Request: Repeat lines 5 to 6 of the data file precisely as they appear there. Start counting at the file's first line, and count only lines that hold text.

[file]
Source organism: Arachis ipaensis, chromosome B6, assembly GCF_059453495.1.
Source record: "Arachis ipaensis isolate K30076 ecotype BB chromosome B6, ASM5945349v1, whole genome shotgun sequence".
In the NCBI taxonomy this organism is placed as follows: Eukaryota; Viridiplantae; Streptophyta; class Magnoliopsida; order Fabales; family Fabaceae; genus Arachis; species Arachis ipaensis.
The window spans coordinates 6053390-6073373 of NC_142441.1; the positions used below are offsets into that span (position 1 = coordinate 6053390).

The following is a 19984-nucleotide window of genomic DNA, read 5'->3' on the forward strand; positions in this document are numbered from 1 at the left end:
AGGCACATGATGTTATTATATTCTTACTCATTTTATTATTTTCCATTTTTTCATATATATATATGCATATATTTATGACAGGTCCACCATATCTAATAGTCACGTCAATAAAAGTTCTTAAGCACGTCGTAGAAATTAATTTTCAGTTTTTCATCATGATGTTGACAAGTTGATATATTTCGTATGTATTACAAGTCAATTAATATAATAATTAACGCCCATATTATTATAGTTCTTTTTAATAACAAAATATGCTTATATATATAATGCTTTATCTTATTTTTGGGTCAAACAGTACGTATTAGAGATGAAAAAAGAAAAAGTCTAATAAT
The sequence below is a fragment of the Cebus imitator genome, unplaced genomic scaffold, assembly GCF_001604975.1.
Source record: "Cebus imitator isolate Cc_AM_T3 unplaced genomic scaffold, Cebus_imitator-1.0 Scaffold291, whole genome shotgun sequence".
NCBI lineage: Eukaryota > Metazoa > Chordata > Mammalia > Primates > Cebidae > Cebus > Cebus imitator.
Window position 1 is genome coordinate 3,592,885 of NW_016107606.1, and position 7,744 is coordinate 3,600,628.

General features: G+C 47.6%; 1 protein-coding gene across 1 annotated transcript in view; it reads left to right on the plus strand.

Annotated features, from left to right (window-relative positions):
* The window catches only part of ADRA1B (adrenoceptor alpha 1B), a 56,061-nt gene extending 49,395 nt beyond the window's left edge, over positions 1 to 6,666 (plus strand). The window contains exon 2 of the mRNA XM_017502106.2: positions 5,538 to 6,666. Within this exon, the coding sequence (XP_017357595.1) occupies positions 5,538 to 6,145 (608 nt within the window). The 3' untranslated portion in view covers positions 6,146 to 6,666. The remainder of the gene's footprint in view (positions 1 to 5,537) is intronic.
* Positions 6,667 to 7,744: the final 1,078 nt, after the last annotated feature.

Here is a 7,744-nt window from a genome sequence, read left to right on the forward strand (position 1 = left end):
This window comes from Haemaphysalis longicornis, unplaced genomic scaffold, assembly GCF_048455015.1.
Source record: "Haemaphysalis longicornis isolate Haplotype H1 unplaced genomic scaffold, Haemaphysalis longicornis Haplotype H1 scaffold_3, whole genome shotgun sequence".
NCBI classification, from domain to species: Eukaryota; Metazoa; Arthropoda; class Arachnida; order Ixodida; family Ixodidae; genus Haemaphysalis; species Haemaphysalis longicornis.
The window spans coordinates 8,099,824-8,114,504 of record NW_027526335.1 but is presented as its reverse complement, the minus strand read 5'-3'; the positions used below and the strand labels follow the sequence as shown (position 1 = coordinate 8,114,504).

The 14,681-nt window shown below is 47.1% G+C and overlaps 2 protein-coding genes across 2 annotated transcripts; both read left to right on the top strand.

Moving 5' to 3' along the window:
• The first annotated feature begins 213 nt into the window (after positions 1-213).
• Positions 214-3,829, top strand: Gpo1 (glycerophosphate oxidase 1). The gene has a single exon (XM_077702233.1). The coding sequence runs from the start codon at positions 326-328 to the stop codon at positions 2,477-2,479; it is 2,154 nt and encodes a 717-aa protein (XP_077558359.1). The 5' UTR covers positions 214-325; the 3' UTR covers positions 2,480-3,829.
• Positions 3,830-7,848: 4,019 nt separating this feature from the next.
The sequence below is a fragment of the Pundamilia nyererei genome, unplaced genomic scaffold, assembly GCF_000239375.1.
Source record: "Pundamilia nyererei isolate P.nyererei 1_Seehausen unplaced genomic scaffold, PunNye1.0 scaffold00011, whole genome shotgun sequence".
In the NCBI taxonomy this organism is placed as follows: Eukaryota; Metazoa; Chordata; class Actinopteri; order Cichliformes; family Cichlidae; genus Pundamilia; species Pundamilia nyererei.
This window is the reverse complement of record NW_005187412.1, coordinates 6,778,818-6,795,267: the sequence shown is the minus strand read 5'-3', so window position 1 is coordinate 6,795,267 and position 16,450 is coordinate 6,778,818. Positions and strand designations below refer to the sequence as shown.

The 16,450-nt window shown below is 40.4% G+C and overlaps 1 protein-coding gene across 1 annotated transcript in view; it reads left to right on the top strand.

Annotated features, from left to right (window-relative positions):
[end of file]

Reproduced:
The following is a 19984-nucleotide window of genomic DNA, read 5'->3' on the forward strand; positions in this document are numbered from 1 at the left end:
AGGCACATGATGTTATTATATTCTTACTCATTTTATTATTTTCCATTTTTTCATATATATATATGCATATATTTATGACAGGTCCACCATATCTAATAGTCACGTCAATAAAAGTTCTTAAGCACGTCGTAGAAATTAATTTTCAGTTTTTCATCATGATGTTGACAAGTTGATATATTTCGTATGTATTACAAGTCAATTAATATAATAATTAACGCCCATATTATTATAGTTCTTTTTAATAACAAAATATGCTTATATATATAATGCTTTATCTTATTTTTGGGTCAAACAGTACGTATTAGAGATGAAAAAAGAAAAAGTCTAATAAT